THREATS TO CLEAN WATER | RESTORATION EFFORTS | LEGAL HISTORY | LAKEKEEPER BLOG | LAKE CHAMPLAIN LAKEKEEPER
This legislative session was full of historic victories for the people of Vermont. Our legislature passed three of the strongest pollution protection laws in the country, setting the standard for New England and the rest of the country.
Vermont is more than halfway through this legislative session, and there is still no clear path for funding. Our legislature has promised to fund clean water initiatives for years, yet they have kicked the funding can down the road again and again.
Summer after summer, Lake Champlain is plagued with toxic cyanobacteria blooms, also known as blue-green algae. These toxic algae outbreaks harm our way of life as well: the next generation of Vermonters may not be able to enjoy a summer on Lake Champlain the way that their grandparents did.
CLF is focused on cutting carbon and plastic pollution, protecting our children from lead poisoning, and securing funding to clean up Lake Champlain.
The day after the election, CLF President Brad Campbell joined Staff Attorney Emily Green and special guest Jamie Hoyte – former Massachusetts Secretary of Energy and Environmental Affairs and currently Senior Advisor with Tremont Strategies Group – to talk through what the election results mean for New Englanders.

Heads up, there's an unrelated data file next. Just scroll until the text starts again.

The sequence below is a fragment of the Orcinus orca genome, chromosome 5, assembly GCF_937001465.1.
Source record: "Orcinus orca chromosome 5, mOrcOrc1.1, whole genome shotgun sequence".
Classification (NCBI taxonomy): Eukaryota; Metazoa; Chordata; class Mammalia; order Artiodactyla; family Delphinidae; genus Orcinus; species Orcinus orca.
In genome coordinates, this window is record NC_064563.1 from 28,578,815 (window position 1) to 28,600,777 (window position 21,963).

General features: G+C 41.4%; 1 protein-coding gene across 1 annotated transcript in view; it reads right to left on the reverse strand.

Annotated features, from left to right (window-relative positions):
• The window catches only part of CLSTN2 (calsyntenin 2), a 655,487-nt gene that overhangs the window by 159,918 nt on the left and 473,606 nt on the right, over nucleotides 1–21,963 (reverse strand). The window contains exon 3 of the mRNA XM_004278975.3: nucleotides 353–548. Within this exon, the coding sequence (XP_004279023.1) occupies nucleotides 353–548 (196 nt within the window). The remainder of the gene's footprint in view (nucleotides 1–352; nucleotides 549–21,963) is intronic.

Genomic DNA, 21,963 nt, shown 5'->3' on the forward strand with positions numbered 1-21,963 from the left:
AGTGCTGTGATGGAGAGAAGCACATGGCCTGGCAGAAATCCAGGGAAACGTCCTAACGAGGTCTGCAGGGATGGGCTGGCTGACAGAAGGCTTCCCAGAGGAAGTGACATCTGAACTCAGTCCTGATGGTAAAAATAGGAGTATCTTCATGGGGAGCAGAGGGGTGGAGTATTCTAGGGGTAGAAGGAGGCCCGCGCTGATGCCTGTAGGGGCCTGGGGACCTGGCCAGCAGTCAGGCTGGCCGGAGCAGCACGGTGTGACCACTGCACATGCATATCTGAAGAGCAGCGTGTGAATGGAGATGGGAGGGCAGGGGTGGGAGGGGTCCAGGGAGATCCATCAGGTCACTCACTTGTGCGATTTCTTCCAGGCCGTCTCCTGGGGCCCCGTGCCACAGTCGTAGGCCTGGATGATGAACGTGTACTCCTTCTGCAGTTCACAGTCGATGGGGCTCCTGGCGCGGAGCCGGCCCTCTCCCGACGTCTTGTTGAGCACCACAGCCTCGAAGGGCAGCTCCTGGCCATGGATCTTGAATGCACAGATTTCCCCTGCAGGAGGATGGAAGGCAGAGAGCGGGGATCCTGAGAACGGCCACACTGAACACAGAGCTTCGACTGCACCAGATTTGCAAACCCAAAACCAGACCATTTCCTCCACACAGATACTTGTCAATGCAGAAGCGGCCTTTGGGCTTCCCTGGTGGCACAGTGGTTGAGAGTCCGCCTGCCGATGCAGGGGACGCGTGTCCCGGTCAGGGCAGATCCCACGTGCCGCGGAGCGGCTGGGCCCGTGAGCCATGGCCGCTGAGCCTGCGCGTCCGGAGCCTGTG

Vermonters are concerned about the health of Lake Champlain. Whether you’ve got five minutes, an hour, or more, you can get involved in clean water advocacy to help the lake.
Pollution from stormwater runoff is one of the biggest threats to clean water in New England. A new permitting rule could improve stormwater pollution in Vermont.
Nutrient pollution impacts waterways across New England, from Lake Champlain to Narragansett Bay. These waters all carry excess levels of nitrogen or phosphorous – a problem caused by fertilizer running off of farms and lawns and animal waste from confined animal feeding operations. Another major cause is human sewage improperly treated by septic systems or overflowed…
Water was a hot topic of the 2018 Vermont legislative session, with many bills that touched on clean water challenges. We made some progress, but we’re still too far behind when it comes to the long-term funding we need to make true progress on cleaning up Lake Champlain and other ailing waters across the state.
Vermont’s rivers and lakes are not healthy. Toxic cyanobacteria plague our waters year after year threatening the health of people, wildlife, and our economy. Too often throughout the summer, signs are posted at public beaches warning families to stay out of the water. This is an annoyance for the parents who heed the warnings, scary…